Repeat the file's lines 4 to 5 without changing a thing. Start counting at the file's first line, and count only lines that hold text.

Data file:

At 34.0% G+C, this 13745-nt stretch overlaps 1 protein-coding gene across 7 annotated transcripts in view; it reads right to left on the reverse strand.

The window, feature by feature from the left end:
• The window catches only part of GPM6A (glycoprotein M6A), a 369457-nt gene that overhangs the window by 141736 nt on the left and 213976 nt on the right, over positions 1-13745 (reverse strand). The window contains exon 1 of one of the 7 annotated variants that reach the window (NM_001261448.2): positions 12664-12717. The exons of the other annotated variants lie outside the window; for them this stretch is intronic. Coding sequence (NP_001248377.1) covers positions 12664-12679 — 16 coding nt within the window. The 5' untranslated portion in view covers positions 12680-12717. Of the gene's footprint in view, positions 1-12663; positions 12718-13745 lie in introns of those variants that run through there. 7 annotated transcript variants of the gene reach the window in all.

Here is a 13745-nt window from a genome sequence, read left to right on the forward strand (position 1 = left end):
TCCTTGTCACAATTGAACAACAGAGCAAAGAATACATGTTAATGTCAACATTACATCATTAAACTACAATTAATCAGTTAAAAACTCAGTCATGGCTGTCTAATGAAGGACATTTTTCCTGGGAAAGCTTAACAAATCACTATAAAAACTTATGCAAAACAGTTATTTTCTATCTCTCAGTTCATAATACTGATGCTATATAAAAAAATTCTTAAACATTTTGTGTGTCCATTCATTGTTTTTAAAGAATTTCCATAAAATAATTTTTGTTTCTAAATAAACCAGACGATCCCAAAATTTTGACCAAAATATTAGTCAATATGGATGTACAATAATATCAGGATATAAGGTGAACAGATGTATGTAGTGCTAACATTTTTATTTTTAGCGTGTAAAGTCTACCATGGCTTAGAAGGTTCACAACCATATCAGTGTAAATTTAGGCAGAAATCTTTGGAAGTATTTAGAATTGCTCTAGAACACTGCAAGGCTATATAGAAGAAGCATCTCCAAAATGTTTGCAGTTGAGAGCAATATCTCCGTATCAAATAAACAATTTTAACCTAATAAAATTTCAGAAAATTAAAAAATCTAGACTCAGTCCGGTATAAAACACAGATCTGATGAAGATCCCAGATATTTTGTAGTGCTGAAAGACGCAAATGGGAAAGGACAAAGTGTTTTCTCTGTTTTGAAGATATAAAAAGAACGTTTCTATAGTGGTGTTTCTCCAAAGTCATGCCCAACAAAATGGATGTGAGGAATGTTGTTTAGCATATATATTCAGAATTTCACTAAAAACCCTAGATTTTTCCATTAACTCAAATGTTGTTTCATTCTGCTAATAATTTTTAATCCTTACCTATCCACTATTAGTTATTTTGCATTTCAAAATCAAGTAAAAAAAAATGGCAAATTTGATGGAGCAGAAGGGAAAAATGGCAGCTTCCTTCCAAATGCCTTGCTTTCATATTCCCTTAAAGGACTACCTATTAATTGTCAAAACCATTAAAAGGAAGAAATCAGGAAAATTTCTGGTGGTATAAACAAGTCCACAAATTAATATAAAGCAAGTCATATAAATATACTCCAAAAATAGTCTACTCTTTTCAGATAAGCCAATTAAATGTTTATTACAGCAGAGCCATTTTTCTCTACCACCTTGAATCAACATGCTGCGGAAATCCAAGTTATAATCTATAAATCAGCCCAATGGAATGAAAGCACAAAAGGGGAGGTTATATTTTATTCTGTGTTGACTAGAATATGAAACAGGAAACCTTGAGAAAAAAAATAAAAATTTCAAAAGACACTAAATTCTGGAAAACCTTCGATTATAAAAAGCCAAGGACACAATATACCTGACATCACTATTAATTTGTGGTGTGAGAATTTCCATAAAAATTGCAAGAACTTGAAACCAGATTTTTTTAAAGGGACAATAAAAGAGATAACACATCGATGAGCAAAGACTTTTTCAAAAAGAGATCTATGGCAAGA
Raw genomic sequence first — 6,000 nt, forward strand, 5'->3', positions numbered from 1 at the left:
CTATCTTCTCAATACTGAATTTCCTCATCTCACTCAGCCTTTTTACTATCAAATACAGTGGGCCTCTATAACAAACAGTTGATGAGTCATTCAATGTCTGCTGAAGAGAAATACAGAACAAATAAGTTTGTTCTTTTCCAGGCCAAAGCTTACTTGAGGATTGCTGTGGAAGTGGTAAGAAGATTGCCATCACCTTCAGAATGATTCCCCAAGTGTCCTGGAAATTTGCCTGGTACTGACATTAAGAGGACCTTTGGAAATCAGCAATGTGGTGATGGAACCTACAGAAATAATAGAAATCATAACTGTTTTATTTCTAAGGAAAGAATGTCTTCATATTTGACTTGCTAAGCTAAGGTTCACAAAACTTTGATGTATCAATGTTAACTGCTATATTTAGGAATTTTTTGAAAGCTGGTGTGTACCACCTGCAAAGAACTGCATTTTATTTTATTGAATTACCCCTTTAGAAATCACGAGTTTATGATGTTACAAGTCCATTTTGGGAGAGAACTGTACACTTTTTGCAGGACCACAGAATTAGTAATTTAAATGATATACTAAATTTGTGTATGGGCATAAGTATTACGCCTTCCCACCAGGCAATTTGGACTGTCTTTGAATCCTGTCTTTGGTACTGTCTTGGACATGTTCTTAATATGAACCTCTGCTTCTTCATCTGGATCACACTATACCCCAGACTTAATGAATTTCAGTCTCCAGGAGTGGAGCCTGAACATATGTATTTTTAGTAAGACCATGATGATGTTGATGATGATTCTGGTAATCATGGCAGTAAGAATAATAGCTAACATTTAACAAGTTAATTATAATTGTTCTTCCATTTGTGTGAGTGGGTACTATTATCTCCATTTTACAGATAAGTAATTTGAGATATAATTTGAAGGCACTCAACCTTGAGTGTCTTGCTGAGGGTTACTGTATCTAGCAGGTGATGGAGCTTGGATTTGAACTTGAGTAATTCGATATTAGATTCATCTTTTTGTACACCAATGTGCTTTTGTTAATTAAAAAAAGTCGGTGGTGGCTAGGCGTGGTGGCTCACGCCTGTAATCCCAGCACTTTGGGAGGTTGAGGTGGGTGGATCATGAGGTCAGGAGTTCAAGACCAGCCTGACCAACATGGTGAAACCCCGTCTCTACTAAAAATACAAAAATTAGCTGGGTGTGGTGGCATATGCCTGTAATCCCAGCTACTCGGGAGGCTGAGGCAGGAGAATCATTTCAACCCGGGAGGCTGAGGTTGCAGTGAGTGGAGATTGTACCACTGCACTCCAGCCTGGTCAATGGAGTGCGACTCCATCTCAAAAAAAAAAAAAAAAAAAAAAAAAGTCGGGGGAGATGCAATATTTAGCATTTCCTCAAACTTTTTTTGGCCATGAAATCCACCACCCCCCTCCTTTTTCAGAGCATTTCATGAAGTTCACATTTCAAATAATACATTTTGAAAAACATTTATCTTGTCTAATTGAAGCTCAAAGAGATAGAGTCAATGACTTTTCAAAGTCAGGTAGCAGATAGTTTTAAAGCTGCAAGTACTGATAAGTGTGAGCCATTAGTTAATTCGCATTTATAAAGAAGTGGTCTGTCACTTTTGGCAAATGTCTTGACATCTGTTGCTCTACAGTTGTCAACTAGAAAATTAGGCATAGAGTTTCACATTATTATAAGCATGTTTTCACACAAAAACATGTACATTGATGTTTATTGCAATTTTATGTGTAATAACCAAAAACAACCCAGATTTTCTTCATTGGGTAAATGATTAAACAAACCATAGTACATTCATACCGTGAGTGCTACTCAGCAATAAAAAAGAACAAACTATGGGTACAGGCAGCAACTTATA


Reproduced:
Here is a 13745-nt window from a genome sequence, read left to right on the forward strand (position 1 = left end):
TCCTTGTCACAATTGAACAACAGAGCAAAGAATACATGTTAATGTCAACATTACATCATTAAACTACAATTAATCAGTTAAAAACTCAGTCATGGCTGTCTAATGAAGGACATTTTTCCTGGGAAAGCTTAACAAATCACTATAAAAACTTATGCAAAACAGTTATTTTCTATCTCTCAGTTCATAATACTGATGCTATATAAAAAAATTCTTAAACATTTTGTGTGTCCATTCATTGTTTTTAAAGAATTTCCATAAAATAATTTTTGTTTCTAAATAAACCAGACGATCCCAAAATTTTGACCAAAATATTAGTCAATATGGATGTACAATAATATCAGGATATAAGGTGAACAGATGTATGTAGTGCTAACATTTTTATTTTTAGCGTGTAAAGTCTACCATGGCTTAGAAGGTTCACAACCATATCAGTGTAAATTTAGGCAGAAATCTTTGGAAGTATTTAGAATTGCTCTAGAACACTGCAAGGCTATATAGAAGAAGCATCTCCAAAATGTTTGCAGTTGAGAGCAATATCTCCGTATCAAATAAACAATTTTAACCTAATAAAATTTCAGAAAATTAAAAAATCTAGACTCAGTCCGGTATAAAACACAGATCTGATGAAGATCCCAGATATTTTGTAGTGCTGAAAGACGCAAATGGGAAAGGACAAAGTGTTTTCTCTGTTTTGAAGATATAAAAAGAACGTTTCTATAGTGGTGTTTCTCCAAAGTCATGCCCAACAAAATGGATGTGAGGAATGTTGTTTAGCATATATATTCAGAATTTCACTAAAAACCCTAGATTTTTCCATTAACTCAAATGTTGTTTCATTCTGCTAATAATTTTTAATCCTTACCTATCCACTATTAGTTATTTTGCATTTCAAAATCAAGTAAAAAAAAATGGCAAATTTGATGGAGCAGAAGGGAAAAATGGCAGCTTCCTTCCAAATGCCTTGCTTTCATATTCCCTTAAAGGACTACCTATTAATTGTCAAAACCATTAAAAGGAAGAAATCAGGAAAATTTCTGGTGGTATAAACAAGTCCACAAATTAATATAAAGCAAGTCATATAAATATACTCCAAAAATAGTCTACTCTTTTCAGATAAGCCAATTAAATGTTTATTACAGCAGAGCCATTTTTCTCTACCACCTTGAATCAACATGCTGCGGAAATCCAAGTTATAATCTATAAATCAGCCCAATGGAATGAAAGCACAAAAGGGGAGGTTATATTTTATTCTGTGTTGACTAGAATATGAAACAGGAAACCTTGAGAAAAAAAATAAAAATTTCAAAAGACACTAAATTCTGGAAAACCTTCGATTATAAAAAGCCAAGGACACAATATACCTGACATCACTATTAATTTGTGGTGTGAGAATTTCCATAAAAATTGCAAGAACTTGAAACCAGATTTTTTTAAAGGGACAATAAAAGAGATAACACATCGATGAGCAAAGACTTTTTCAAAAAGAGATCTATGGCAAGA